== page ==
Less Balking in the Balkans
As an international alliance and the United Nations prepare for nation-building in Afghanistan, it's heartening to see some progress on a parallel project in another part of the world.
The recent peaceful legislative election in Kosovo showed that people harried by war and ethnic strife can take a step toward a more promising future. The chief vote-getter was a moderate Albanian party. It will have to form a coalition with other parties to govern the province. But that process in itself should encourage greater compromise and cooperation.
Cooperation appears to be on the rise in neighboring Macedonia as well. The national legislature there just passed a package of reforms designed to enhance the rights of the Albanian minority. That should clear the way for further progress toward political stability in Macedonia - and hence in the broader region.
The rights of minorities are key in Kosovo, too. Positively, the province's minority Serbs turned out in unexpectedly high numbers to vote. They will hold more than 20 of the new assembly's 120 seats.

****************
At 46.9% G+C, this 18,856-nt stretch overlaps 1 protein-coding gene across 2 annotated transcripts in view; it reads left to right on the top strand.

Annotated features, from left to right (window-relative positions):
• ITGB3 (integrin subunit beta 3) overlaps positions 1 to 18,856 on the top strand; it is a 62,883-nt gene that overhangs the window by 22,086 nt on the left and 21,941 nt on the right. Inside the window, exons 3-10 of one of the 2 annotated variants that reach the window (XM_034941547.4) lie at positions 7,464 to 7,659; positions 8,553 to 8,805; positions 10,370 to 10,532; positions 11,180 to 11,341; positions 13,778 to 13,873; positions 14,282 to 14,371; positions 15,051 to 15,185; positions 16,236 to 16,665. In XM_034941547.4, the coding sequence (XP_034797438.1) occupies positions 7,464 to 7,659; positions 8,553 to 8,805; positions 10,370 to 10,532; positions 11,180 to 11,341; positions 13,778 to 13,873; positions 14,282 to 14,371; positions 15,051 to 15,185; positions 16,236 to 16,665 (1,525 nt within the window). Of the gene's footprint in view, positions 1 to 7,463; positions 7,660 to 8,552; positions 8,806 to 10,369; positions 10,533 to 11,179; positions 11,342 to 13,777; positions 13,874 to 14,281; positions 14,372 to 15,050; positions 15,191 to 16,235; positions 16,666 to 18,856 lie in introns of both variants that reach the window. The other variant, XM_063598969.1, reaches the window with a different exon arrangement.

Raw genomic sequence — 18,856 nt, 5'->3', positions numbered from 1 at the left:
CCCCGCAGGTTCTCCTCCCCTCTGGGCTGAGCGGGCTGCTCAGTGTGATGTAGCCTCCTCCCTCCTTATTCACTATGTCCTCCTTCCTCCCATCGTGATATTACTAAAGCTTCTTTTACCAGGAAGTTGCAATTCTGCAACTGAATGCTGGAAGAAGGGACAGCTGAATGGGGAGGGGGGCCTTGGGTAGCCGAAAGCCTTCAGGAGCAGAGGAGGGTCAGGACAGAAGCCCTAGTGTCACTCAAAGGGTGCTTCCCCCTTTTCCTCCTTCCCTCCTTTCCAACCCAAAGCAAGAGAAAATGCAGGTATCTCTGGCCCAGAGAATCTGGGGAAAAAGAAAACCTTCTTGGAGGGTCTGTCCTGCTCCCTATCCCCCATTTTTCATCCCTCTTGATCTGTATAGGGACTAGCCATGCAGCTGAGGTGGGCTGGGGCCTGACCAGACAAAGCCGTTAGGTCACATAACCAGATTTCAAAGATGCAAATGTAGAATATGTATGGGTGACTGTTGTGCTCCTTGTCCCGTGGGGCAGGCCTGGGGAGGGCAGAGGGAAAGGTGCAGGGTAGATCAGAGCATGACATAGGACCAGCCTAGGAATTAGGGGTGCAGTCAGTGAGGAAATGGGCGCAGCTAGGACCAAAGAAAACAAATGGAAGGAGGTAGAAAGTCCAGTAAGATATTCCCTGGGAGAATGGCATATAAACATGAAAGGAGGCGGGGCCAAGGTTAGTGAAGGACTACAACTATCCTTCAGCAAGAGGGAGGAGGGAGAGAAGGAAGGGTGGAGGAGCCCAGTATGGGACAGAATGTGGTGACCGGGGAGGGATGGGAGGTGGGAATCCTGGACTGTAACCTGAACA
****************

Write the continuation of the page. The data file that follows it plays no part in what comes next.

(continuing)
How well the Serb majority is brought into the legislative work - including the establishment of better public services and efforts at development - will be a major gauge of Kosovo's progress. The UN administrators, who will remain at their posts for now, will be watching for this.
What they don't want to see is constant friction over the question of Kosovo's ultimate status - whether as an independent country, or retaining some kind of connection with Serbia.
That question has purposefully been put beyond the purview of the new assembly. But if Kosovo's legislators can pay attention to their more mundane mandate and take steps to improve life for all Kosovars, they'll be closer to resolving the future status of their land - and they'll have a more peaceable basis for doing so.
These steps toward inter-ethnic cooperation are still very tentative, but they're noteworthy. If such steps can be taken in the Balkans, there's hope elsewhere, too.